By Meg Olson
There was less flash and more substance to the discussion as the Point Roberts Community Advisory Committee (PRCAC) continued to wrestle with what to do with the character plan during a series of March meetings.
“The tone of this meeting is so much different than that Saint Valentine’s Day Massacre,” said committee member and taxpayers association representative Jeff Christopher at a special March 6 meeting of the committee, referring to the group’s previous meeting on the topic.
While the previous meeting proposed to address the two substantive changes in a draft revised plan, it had devolved into an argument over whether or not the plan should exist.
After consulting with their boards the groups represented on the committee came to this meeting ready to repeal or defend the plan. Chamber representative David Gellatly led with a motion unanimously approved by his board stating the character plan was “superfluous and unnecessary,” and requesting the county repeal the plan and incorporate language regulating signage and lighting into the Point Roberts Special District section of the county zoning ordinance (Chapter 20.72).
Taxpayer’s association president Mark Robbins read a statement prepared by treasurer Jennifer Urquhart in support of retaining the plan. “It is imperative the community create a way to ensure we retain local control and a plan of some sort is critical,” she wrote. Currently PRCAC is involved in review of proposed commercial projects only in regards to their compliance with the character plan. Urquhart insisted they needed to remain in that role, and perhaps revising the old plan had been the wrong approach. “If we were starting from scratch, what would a community development character plan look like?”
Several other audience members also cautioned against abandoning the only document that gave the community any official local voice on development. “Don’t repeal until you can replace,” said Steve Wolf.
While the voters’ association was in favor of repealing the character plan, their representative and committee chair Joel Lantz was quick to point out they did not favor giving up local control. “I don’t think there’s any intention of relinquishing advisory and oversight functions of PRCAC for building permits,” he said. He suggested they “incorporate the important parts” of the character plan into 20.72 and “as part of that take a broader look at 20.72.”
The distinction between what is character plan and what is zoning code persisted from the previous meeting, with certain audience members crediting the character plan with defeating the radio tower proposal and halting the proliferation of gas stations. Gellatly pointed out the height restriction of 25 feet exists in 20.72, and that the character plan simply references that code. The character plan addresses design criteria but not uses, which are regulated in the zoning code.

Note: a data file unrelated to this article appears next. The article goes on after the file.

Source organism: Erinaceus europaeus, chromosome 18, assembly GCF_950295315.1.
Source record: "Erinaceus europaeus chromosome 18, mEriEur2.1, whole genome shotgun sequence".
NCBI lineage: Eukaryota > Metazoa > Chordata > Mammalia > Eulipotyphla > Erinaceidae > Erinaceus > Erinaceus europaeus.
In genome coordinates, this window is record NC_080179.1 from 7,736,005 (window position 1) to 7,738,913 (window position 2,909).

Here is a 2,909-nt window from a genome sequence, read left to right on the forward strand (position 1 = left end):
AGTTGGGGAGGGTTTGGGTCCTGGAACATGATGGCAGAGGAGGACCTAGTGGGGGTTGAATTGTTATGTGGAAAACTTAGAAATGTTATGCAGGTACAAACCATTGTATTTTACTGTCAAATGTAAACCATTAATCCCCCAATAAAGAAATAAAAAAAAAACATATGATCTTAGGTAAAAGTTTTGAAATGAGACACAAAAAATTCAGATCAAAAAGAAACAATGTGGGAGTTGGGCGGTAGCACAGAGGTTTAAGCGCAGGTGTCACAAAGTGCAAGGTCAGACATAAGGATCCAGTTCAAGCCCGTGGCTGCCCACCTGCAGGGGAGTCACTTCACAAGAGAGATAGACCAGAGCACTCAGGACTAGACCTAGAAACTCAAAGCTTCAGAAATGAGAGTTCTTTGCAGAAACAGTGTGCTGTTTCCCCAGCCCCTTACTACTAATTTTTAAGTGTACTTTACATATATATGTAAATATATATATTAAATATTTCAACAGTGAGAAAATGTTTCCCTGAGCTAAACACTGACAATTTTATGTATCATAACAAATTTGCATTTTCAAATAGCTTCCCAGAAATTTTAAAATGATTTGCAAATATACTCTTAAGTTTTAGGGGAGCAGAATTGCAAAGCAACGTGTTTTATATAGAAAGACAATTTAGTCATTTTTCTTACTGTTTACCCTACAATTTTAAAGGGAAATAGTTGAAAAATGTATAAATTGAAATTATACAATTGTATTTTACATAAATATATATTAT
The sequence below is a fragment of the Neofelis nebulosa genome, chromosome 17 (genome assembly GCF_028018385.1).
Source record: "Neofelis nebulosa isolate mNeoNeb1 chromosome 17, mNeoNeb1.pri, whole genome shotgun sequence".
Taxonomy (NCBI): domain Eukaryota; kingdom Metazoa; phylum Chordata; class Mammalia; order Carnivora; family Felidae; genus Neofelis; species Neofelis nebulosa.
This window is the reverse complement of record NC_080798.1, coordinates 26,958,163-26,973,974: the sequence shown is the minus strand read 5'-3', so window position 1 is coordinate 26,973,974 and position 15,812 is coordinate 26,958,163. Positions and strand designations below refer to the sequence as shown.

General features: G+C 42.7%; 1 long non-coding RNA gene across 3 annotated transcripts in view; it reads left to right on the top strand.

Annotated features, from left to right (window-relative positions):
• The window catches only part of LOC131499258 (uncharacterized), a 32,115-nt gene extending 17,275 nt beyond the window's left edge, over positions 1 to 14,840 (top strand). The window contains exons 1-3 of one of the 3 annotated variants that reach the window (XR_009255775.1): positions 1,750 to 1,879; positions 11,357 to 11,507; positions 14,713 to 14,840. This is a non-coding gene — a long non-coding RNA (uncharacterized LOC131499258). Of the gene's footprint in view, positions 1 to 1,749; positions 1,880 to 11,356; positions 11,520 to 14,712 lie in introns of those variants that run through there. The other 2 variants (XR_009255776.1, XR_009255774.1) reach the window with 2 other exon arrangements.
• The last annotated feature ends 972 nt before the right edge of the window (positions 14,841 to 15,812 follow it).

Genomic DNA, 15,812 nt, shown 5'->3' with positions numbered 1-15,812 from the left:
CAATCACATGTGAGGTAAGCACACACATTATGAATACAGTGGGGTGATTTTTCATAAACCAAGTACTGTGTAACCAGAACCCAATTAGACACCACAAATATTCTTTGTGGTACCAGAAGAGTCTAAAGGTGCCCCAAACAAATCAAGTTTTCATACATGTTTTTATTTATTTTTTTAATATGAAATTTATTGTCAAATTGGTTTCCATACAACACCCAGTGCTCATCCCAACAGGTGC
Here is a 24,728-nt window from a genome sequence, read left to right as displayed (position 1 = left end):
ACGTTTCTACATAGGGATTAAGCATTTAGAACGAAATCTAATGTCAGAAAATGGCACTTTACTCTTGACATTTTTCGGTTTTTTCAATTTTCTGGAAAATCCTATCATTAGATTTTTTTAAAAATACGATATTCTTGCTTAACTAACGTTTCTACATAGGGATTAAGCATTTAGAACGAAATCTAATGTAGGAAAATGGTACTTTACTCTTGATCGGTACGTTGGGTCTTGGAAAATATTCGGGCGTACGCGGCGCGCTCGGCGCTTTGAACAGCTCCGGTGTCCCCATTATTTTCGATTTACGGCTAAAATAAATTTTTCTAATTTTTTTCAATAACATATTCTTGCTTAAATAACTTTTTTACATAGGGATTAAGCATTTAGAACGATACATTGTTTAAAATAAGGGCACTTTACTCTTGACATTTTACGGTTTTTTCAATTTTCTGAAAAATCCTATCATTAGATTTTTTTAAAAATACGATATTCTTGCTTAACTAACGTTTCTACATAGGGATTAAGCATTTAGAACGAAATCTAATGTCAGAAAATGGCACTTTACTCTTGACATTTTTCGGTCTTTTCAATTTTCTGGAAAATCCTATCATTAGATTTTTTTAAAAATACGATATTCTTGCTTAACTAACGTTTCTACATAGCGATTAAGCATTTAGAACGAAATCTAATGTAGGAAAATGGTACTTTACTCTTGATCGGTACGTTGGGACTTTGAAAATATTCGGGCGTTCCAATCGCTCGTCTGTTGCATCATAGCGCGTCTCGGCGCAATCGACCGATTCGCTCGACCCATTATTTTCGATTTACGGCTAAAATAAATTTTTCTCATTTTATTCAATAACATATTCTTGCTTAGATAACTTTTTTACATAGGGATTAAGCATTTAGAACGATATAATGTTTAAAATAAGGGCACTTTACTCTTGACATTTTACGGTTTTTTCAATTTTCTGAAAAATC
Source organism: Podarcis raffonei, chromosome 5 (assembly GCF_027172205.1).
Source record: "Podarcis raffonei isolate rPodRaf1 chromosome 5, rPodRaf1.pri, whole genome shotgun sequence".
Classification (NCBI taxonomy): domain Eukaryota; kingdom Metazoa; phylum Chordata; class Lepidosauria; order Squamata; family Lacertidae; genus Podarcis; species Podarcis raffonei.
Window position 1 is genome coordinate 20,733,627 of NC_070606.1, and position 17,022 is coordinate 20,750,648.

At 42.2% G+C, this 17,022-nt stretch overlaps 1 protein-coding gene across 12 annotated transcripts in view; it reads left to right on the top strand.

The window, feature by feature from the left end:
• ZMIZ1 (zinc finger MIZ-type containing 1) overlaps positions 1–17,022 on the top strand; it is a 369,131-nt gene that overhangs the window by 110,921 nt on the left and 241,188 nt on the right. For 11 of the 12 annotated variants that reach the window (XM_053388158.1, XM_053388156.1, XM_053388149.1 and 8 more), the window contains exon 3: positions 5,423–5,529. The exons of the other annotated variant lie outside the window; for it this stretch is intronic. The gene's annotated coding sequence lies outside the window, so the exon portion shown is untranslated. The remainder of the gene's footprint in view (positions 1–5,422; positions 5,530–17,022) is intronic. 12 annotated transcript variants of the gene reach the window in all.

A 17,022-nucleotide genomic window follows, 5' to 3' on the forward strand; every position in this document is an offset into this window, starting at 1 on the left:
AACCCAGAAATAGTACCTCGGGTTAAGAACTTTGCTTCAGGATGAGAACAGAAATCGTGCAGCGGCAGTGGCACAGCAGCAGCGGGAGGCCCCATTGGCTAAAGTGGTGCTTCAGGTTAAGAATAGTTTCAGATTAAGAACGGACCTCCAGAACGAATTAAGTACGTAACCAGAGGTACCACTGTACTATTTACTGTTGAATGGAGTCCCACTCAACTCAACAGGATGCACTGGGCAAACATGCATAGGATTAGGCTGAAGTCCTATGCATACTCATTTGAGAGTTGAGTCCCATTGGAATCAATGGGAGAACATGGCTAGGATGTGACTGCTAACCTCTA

Joan Dickerson, former Brewster’s Fine Foods owner, suggested they focus on harmonizing the two codes. “We’re all caught up with repeal and replace when what we’re really talking about doing is merging two documents,” she said.
Others agreed their goal was to simplify regulations, eliminate confusion and retain local oversight. “I strongly suggest PRCAC not only retain their oversight capacity but actually codify that into 20.72,” Lantz said. “Every commercial building permit or sign permit should come before PRCAC for review against 20.72.”
Christopher suggested committee members and their associations look at what the “greatest hits” of the current draft character plan were. “The character plan isn’t perfect, it’s awkward,” he said. “But there’s a tremendous work product here that shouldn’t be ignored. We need to take the greatest hits of the character plan that should be woven into 20.72.”
Gellatly withdrew his motion to repeal the plan with a consensus among board members that they would come to the next meeting with what they and the groups they represent feel is the meat of the character plan. “My board certainly feels the color you paint your building and the width of boards is superfluous, but there’s important stuff like lighting, signage and building mass,” he said.
Meeting on March 14 with a crowded agenda Lantz introduced a motion brought forward by Christopher on behalf of the board of the taxpayers association. “The existence of these two sets of regulations and guidelines adds confusion and perplexity,” Christopher read. “Both documents are overdue for review and revision.” The motion asked that PRCAC “harmonize and update the Character Plan and Title 20.72 as one document.” The move would “reduce restrictions, simplify the permitting process while retaining desired esthetic and environmental protection,” he said. “While also “retaining a simple and effective mechanism for the community to advise the county whether a proposed commercial project complies with the revised 20.72.”
The motion passed, and a special meeting was scheduled for March 16 to move forward. “There’s a lot of work to get done and get done quickly,” Lantz said.
At that meeting the committee took one vote, to recommend the county take the existing character plan and the draft by extension and incorporate it into Title 20. “Once this is done there will be no character plan,” Lantz said. “Over the next few months we will put forward text amendments to modify that language in 20.72.”